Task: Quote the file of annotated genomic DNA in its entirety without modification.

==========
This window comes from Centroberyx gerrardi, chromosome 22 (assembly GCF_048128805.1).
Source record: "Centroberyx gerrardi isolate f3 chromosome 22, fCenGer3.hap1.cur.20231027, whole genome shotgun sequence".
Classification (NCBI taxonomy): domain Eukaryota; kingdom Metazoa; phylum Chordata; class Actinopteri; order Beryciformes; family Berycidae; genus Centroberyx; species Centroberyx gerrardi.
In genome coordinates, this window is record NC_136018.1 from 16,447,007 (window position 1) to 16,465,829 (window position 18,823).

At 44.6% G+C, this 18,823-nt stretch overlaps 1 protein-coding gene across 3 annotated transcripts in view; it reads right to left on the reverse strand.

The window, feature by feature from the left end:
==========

This window comes from Centroberyx gerrardi, chromosome 22 (assembly GCF_048128805.1).
Source record: "Centroberyx gerrardi isolate f3 chromosome 22, fCenGer3.hap1.cur.20231027, whole genome shotgun sequence".
Classification (NCBI taxonomy): domain Eukaryota; kingdom Metazoa; phylum Chordata; class Actinopteri; order Beryciformes; family Berycidae; genus Centroberyx; species Centroberyx gerrardi.
In genome coordinates, this window is record NC_136018.1 from 16,447,007 (window position 1) to 16,465,829 (window position 18,823).

At 44.6% G+C, this 18,823-nt stretch overlaps 1 protein-coding gene across 3 annotated transcripts in view; it reads right to left on the reverse strand.

The window, feature by feature from the left end: